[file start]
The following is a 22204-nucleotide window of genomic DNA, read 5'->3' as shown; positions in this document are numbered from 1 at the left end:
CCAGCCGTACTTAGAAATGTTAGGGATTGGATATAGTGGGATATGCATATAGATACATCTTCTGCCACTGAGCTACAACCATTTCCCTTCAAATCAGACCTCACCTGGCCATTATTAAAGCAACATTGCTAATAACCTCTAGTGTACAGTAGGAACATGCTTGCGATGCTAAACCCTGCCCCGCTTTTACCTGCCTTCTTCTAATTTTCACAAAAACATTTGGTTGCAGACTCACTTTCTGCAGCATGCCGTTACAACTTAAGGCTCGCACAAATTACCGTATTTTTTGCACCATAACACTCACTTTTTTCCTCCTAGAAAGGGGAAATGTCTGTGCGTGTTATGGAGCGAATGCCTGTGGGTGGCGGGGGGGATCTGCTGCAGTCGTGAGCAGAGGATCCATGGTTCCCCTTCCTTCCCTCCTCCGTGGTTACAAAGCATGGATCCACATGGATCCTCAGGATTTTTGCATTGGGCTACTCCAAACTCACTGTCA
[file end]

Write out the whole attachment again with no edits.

The following is a 22204-nucleotide window of genomic DNA, read 5'->3' as shown; positions in this document are numbered from 1 at the left end:
CCAGCCGTACTTAGAAATGTTAGGGATTGGATATAGTGGGATATGCATATAGATACATCTTCTGCCACTGAGCTACAACCATTTCCCTTCAAATCAGACCTCACCTGGCCATTATTAAAGCAACATTGCTAATAACCTCTAGTGTACAGTAGGAACATGCTTGCGATGCTAAACCCTGCCCCGCTTTTACCTGCCTTCTTCTAATTTTCACAAAAACATTTGGTTGCAGACTCACTTTCTGCAGCATGCCGTTACAACTTAAGGCTCGCACAAATTACCGTATTTTTTGCACCATAACACTCACTTTTTTCCTCCTAGAAAGGGGAAATGTCTGTGCGTGTTATGGAGCGAATGCCTGTGGGTGGCGGGGGGGATCTGCTGCAGTCGTGAGCAGAGGATCCATGGTTCCCCTTCCTTCCCTCCTCCGTGGTTACAAAGCATGGATCCACATGGATCCTCAGGATTTTTGCATTGGGCTACTCCAAACTCACTGTCA